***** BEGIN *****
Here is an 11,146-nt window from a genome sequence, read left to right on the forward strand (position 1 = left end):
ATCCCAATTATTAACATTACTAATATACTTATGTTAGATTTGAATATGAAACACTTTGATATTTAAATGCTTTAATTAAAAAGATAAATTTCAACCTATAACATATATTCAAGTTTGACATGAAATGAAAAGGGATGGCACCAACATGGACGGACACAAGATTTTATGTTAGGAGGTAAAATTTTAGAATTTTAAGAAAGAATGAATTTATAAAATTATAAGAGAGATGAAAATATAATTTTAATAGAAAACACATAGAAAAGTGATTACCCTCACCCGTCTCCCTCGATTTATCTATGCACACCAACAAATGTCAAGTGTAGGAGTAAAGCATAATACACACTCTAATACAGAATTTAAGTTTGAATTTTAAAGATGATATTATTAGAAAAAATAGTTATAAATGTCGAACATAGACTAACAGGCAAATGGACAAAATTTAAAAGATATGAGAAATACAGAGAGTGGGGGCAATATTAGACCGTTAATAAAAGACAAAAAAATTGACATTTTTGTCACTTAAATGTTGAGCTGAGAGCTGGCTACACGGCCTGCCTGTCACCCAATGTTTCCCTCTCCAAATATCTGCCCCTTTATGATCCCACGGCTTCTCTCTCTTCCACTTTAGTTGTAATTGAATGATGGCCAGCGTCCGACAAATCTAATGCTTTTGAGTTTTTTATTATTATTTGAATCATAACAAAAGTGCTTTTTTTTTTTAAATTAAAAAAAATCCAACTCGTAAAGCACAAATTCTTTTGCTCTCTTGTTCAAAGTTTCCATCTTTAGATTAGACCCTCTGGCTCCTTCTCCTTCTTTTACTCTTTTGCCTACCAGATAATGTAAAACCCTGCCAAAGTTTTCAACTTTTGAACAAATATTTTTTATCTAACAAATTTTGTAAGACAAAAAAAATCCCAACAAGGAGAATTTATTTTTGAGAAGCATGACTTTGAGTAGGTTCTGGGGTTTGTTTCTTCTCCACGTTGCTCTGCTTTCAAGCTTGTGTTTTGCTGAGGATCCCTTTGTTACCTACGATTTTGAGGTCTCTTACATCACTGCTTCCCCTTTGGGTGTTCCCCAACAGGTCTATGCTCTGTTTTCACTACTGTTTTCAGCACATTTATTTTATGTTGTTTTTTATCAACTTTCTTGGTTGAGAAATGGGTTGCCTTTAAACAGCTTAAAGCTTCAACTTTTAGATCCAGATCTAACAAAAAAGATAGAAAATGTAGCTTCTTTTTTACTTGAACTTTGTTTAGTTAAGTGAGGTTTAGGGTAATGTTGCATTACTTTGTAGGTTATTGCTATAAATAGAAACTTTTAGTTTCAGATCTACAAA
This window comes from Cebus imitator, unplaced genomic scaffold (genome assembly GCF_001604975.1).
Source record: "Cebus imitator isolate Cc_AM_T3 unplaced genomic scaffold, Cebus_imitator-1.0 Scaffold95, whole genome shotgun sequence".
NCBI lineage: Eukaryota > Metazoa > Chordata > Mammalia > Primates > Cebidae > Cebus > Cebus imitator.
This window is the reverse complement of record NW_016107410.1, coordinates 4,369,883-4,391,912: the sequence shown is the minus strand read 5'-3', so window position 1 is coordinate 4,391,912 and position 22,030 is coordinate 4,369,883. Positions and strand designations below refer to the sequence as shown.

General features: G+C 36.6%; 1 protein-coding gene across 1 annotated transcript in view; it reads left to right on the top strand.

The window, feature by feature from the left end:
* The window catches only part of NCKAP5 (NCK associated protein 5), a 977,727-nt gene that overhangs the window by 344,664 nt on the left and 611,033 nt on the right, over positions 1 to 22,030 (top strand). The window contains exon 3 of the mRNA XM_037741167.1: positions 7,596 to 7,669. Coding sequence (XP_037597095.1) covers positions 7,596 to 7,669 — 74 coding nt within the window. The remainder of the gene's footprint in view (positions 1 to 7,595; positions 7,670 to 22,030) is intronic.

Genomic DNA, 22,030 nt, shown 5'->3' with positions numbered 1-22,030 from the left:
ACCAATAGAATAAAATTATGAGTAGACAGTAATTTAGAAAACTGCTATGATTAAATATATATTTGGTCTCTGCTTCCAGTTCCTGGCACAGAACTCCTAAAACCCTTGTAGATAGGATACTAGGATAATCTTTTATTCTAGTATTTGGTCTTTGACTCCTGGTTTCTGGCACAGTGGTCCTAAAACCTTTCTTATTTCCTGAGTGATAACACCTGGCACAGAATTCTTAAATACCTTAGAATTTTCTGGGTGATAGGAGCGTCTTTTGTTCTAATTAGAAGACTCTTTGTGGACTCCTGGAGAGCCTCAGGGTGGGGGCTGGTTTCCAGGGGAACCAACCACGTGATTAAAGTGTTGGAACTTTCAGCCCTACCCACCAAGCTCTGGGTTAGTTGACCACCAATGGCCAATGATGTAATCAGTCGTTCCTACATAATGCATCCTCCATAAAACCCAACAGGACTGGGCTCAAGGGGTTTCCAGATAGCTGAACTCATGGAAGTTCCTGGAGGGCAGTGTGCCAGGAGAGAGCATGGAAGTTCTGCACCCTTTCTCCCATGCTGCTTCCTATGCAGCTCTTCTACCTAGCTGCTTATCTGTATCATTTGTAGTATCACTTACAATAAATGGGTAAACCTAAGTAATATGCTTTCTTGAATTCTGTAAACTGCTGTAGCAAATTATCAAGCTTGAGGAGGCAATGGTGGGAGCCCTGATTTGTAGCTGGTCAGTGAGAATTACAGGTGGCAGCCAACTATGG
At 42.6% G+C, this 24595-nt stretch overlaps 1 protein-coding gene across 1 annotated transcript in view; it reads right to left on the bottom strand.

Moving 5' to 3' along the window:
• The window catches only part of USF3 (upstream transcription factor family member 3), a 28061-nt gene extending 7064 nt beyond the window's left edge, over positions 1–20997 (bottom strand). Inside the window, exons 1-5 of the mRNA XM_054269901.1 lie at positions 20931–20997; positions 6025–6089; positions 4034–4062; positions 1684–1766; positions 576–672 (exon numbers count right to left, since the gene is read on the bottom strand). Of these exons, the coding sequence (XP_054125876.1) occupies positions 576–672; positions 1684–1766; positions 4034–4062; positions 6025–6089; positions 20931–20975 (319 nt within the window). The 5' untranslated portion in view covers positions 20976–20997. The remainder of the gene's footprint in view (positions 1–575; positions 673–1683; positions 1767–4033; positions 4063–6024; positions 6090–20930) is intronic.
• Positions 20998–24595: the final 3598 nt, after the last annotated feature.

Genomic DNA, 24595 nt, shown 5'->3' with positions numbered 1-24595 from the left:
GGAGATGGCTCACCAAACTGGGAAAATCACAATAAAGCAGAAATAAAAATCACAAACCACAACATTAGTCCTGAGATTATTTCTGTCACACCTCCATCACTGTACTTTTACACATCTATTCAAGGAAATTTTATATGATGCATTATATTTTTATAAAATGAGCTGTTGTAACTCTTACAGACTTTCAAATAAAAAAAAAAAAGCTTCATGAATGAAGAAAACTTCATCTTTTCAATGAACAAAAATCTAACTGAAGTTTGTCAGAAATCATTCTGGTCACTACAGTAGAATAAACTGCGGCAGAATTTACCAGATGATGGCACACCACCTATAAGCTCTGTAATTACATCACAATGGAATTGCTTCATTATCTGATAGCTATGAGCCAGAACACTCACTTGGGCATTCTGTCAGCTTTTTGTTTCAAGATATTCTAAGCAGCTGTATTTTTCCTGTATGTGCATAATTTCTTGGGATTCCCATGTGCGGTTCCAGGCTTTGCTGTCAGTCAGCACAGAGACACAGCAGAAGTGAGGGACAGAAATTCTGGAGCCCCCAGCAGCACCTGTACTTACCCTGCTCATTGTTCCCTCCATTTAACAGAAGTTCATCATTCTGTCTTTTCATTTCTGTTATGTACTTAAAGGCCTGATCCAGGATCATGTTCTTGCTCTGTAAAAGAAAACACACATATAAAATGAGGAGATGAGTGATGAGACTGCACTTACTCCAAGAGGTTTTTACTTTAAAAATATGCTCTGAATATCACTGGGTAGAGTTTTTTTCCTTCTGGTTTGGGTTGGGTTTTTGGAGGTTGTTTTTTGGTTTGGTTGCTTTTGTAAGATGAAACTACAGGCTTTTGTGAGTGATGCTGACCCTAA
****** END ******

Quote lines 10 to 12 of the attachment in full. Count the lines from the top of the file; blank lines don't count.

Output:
Genomic DNA, 22,030 nt, shown 5'->3' with positions numbered 1-22,030 from the left:
ACCAATAGAATAAAATTATGAGTAGACAGTAATTTAGAAAACTGCTATGATTAAATATATATTTGGTCTCTGCTTCCAGTTCCTGGCACAGAACTCCTAAAACCCTTGTAGATAGGATACTAGGATAATCTTTTATTCTAGTATTTGGTCTTTGACTCCTGGTTTCTGGCACAGTGGTCCTAAAACCTTTCTTATTTCCTGAGTGATAACACCTGGCACAGAATTCTTAAATACCTTAGAATTTTCTGGGTGATAGGAGCGTCTTTTGTTCTAATTAGAAGACTCTTTGTGGACTCCTGGAGAGCCTCAGGGTGGGGGCTGGTTTCCAGGGGAACCAACCACGTGATTAAAGTGTTGGAACTTTCAGCCCTACCCACCAAGCTCTGGGTTAGTTGACCACCAATGGCCAATGATGTAATCAGTCGTTCCTACATAATGCATCCTCCATAAAACCCAACAGGACTGGGCTCAAGGGGTTTCCAGATAGCTGAACTCATGGAAGTTCCTGGAGGGCAGTGTGCCAGGAGAGAGCATGGAAGTTCTGCACCCTTTCTCCCATGCTGCTTCCTATGCAGCTCTTCTACCTAGCTGCTTATCTGTATCATTTGTAGTATCACTTACAATAAATGGGTAAACCTAAGTAATATGCTTTCTTGAATTCTGTAAACTGCTGTAGCAAATTATCAAGCTTGAGGAGGCAATGGTGGGAGCCCTGATTTGTAGCTGGTCAGTGAGAATTACAGGTGGCAGCCAACTATGG
At 42.6% G+C, this 24595-nt stretch overlaps 1 protein-coding gene across 1 annotated transcript in view; it reads right to left on the bottom strand.